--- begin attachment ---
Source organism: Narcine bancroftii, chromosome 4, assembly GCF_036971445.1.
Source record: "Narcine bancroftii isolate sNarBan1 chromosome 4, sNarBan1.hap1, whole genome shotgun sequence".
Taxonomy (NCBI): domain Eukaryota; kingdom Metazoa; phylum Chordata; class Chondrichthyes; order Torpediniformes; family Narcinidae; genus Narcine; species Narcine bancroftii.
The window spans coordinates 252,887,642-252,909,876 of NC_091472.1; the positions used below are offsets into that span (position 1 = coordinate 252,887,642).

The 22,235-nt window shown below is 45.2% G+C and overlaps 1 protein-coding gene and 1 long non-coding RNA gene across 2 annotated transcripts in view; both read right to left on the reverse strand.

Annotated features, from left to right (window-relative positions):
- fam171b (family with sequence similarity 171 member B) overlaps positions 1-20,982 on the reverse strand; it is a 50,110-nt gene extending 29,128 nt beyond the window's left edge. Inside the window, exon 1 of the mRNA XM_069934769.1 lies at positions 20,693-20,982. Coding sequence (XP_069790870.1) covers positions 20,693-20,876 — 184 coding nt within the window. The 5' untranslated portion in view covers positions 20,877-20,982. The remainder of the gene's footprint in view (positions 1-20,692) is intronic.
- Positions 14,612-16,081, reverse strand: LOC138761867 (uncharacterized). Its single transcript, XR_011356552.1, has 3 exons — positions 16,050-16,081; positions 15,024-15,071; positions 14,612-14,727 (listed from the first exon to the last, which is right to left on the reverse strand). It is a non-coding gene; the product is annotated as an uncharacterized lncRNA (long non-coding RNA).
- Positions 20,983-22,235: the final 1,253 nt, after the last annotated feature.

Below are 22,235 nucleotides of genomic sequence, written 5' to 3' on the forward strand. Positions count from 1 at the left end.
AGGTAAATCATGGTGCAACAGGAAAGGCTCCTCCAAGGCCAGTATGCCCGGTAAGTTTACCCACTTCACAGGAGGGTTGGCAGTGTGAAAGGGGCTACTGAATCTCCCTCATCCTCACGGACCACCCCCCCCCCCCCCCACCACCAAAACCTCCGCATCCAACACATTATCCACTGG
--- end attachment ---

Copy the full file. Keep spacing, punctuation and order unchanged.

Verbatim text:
Source organism: Narcine bancroftii, chromosome 4, assembly GCF_036971445.1.
Source record: "Narcine bancroftii isolate sNarBan1 chromosome 4, sNarBan1.hap1, whole genome shotgun sequence".
Taxonomy (NCBI): domain Eukaryota; kingdom Metazoa; phylum Chordata; class Chondrichthyes; order Torpediniformes; family Narcinidae; genus Narcine; species Narcine bancroftii.
The window spans coordinates 252,887,642-252,909,876 of NC_091472.1; the positions used below are offsets into that span (position 1 = coordinate 252,887,642).

The 22,235-nt window shown below is 45.2% G+C and overlaps 1 protein-coding gene and 1 long non-coding RNA gene across 2 annotated transcripts in view; both read right to left on the reverse strand.

Annotated features, from left to right (window-relative positions):
- fam171b (family with sequence similarity 171 member B) overlaps positions 1-20,982 on the reverse strand; it is a 50,110-nt gene extending 29,128 nt beyond the window's left edge. Inside the window, exon 1 of the mRNA XM_069934769.1 lies at positions 20,693-20,982. Coding sequence (XP_069790870.1) covers positions 20,693-20,876 — 184 coding nt within the window. The 5' untranslated portion in view covers positions 20,877-20,982. The remainder of the gene's footprint in view (positions 1-20,692) is intronic.
- Positions 14,612-16,081, reverse strand: LOC138761867 (uncharacterized). Its single transcript, XR_011356552.1, has 3 exons — positions 16,050-16,081; positions 15,024-15,071; positions 14,612-14,727 (listed from the first exon to the last, which is right to left on the reverse strand). It is a non-coding gene; the product is annotated as an uncharacterized lncRNA (long non-coding RNA).
- Positions 20,983-22,235: the final 1,253 nt, after the last annotated feature.

Below are 22,235 nucleotides of genomic sequence, written 5' to 3' on the forward strand. Positions count from 1 at the left end.
AGGTAAATCATGGTGCAACAGGAAAGGCTCCTCCAAGGCCAGTATGCCCGGTAAGTTTACCCACTTCACAGGAGGGTTGGCAGTGTGAAAGGGGCTACTGAATCTCCCTCATCCTCACGGACCACCCCCCCCCCCCCCCACCACCAAAACCTCCGCATCCAACACATTATCCACTGG